Who will be affected by the housing benefit cuts?

Welfare systems need to address two different types of situation faced by working age households. They need to provide short-to-medium term support for living costs in response to labour market fluctuations and frictional unemployment; and longer term support for those who are without a market income for extended periods (in practice many households are located on a continuum between these two poles).

Welfare systems need to address two different types of situation faced by working age households. They need to provide short-to-medium term support for living costs in response to labour market fluctuations and frictional unemployment; and longer term support for those who are without a market income for extended periods (in practice many households are located on a continuum between these two poles).

The function of enabling households to manage fluctuating employment scarcely features in current debate on welfare, despite the major rise in demand-deficient unemployment and under-employment over the last two years and the further rises to be expected as a consequence of cuts to public spending.

The fall in labour demand has played out in the form of increased unemployment, reduced working hours and, importantly, the loss of one set of earnings among many dual-earning couples, and has resulted in major increases in expenditure on both out-of-work and in-work support over the last two years.

None of this is reflected in the coalition government’s rhetoric on welfare, which is carefully calibrated to suggest that long-term economic inactivity, rather than a demand-deficient labour market, is the driver of the expenditure increase.

In fact, aggregate benefits expenditure on the working-age group scarcely changed between 2000/01 and 2007/08, but rose in real terms by 20 per cent between 2007/08 and 2010/11 (Department for Work and Pensions forecast expenditure) – and this does not include the major increases in tax credit expenditure arising from falling incomes and rising unemployment.

The coalition’s cuts to housing benefit (Local Housing Allowance) in the private rented sector, the first of which are scheduled to come in in two tranches in April and October of next year, exemplify the dangers of assuming that all benefit recipients are long term economically inactive and ignoring what is happening in the labour market.

We have summarised the impact of the cuts for most local authorities in this spreadsheet (for a small number of local authorities, this data was not available). Most of the figures are taken directly from DWP’s impact assessment of the cuts, but we have also included data on an aspect not addressed by DWP, the percentage of those affected who are currently in employment (this data was released in an answer to a parliamentary question by Karen Buck MP).

The figures for those in employment are somewhat higher than might be expected for many local authorities, reflecting a steep rise in in-work housing benefit claims since 2008 as households saw their working hours reduced. Indeed, there are currently more in-work housing benefit claims than claims from people on Jobseeker’s Allowance (see below).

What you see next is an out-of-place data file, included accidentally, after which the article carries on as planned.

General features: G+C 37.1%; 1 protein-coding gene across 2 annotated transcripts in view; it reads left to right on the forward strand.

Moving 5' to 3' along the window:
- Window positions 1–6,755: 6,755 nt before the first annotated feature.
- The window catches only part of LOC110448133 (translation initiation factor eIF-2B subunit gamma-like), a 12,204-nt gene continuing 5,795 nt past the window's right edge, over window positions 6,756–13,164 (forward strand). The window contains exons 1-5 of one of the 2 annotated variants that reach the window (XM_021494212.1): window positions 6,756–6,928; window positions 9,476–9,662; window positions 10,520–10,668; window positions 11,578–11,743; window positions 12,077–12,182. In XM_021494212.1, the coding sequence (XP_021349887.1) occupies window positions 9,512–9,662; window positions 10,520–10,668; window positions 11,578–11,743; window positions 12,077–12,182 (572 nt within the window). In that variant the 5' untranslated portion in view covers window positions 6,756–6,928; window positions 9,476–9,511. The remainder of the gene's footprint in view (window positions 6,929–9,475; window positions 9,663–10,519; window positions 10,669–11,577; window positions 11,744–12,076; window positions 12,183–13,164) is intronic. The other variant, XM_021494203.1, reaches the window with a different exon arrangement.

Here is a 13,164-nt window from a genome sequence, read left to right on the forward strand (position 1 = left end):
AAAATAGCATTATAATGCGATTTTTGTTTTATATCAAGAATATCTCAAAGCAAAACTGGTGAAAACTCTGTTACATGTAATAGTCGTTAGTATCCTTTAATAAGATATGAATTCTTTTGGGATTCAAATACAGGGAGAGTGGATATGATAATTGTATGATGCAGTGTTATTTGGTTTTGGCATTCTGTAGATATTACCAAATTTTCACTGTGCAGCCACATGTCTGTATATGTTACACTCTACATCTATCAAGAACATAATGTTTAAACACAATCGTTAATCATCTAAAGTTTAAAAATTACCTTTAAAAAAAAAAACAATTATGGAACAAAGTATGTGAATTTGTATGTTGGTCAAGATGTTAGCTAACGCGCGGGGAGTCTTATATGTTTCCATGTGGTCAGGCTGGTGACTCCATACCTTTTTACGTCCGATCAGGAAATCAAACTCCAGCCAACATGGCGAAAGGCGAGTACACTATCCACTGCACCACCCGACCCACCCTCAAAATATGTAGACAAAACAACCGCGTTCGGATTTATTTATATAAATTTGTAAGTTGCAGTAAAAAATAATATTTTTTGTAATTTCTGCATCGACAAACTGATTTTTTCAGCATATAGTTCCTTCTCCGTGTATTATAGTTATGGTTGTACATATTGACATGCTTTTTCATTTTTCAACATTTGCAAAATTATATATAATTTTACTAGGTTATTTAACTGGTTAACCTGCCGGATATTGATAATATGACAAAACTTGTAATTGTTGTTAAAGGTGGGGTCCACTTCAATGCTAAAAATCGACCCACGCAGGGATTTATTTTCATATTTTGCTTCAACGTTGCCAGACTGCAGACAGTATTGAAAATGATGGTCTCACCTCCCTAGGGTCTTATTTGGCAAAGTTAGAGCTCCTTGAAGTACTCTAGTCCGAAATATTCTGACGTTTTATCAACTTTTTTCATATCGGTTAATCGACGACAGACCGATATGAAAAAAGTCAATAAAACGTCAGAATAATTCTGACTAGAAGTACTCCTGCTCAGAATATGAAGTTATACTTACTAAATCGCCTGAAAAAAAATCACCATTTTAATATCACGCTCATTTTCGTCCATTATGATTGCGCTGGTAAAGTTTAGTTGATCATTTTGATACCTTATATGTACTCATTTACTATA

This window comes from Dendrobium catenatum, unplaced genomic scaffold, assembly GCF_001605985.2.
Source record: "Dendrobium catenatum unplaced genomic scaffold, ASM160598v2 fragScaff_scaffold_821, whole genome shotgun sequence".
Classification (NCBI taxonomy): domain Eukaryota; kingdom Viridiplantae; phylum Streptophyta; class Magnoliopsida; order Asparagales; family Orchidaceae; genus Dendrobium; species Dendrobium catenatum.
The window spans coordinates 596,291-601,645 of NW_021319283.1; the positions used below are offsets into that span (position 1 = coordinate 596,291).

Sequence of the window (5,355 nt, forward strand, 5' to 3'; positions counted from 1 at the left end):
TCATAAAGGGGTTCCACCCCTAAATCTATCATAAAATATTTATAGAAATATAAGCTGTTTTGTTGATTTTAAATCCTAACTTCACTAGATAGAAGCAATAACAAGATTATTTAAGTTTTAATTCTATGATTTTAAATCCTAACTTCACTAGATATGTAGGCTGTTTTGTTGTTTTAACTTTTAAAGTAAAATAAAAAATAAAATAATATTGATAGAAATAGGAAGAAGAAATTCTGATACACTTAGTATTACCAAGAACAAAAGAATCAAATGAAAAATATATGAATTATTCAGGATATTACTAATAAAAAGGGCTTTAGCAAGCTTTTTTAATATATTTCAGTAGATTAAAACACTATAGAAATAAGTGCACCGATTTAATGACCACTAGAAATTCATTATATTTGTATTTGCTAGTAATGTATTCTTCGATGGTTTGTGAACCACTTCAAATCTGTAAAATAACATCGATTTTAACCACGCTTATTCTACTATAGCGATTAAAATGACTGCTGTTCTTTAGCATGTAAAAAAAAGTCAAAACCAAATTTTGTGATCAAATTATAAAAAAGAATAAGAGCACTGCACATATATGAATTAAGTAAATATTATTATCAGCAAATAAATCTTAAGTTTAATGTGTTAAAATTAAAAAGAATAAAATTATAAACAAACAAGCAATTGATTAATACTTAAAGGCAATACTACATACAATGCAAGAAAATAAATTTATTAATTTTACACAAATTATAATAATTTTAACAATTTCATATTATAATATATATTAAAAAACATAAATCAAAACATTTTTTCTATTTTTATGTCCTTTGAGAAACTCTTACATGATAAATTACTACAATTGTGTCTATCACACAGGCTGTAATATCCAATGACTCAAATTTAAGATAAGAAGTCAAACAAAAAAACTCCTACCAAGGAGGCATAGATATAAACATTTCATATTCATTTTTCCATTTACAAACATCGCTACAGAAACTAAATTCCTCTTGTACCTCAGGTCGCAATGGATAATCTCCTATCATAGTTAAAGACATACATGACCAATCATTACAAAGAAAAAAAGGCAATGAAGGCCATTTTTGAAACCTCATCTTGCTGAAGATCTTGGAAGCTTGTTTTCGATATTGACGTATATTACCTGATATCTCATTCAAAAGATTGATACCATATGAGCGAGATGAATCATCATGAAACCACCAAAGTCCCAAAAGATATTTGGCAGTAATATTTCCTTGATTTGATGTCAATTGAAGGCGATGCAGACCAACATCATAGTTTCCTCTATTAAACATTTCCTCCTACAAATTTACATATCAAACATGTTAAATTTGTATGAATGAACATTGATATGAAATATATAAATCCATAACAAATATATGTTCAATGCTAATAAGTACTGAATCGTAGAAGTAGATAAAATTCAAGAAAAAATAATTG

These figures concern the impact of all the LHA measures coming in next year taken together. (For more detail on specific measures, see this impact assessment.) Attention has understandably been focused on the effect of capping maximum payments from April 2010, which will make significant sections of the private rented sector inaccessible to households in London receiving LHA.

But the change with the biggest numerical impact in the medium term will be the move in October 2010 from setting maximum entitlements at 50 per cent of the local housing market to 30 per cent, which will lead to losses of on average £39 a month for some 775,000 households nationally (and will actually affect far more households in London than the cap).

The other main change is the abolition of the £15 incentive payment which allowed tenants to keep some of the difference between the maximum local housing allowance they were entitled to and their actual rent. While this policy seems to have been effective in incentivising tenants to look for cheaper properties (some 47% of all LHA tenants are receiving the incentive) its abolition is less controversial than the other measures as it does not threaten to force incomes below the minimum guaranteed by the benefits system.

The proposals to reduce LHA entitlement by 10% for those unemployed for more than a year and to uprate LHA by consumer price inflation are not scheduled for next year and are not included in this analysis, nor are more recent proposals concerning entitlements for single people under 35 and the ‘universal’ cap on households’ benefit entitlements.

While the government has presented these cuts in terms of a dichotomy between taxpayers and claimants, some 26% of all those affected by the cuts are in fact in employment. A further 22% are on Jobseeker’s Allowance, and the great majority of these claimants will be short-term unemployed: only 6% of JSA claims run for more than a year even under current labour market conditions. Thus nearly half of those losing out in the first instance will be people who are either working or have been working until very recently.

Pensioners account for a further 5% of those affected. Those on the so-called ‘inactive benefits’ will thus account for 47% at most of those affected by the changes, and it should not be assumed that all in this group are long term economically inactive: there is considerably more turnover on inactive benefits than the government’s rhetoric implies.

See table 1*:

Claims-affected-by-2011-12-changes-to-Local-Housing-Allowance

It is clear that while households in London will see the most severe losses, the impact will be felt in all regions, with the north west having the highest numbers of households affected after London. There is a north-south pattern in terms of the share of employed households among those affected (the blue line on the chart), with the share highest in the south east and in London.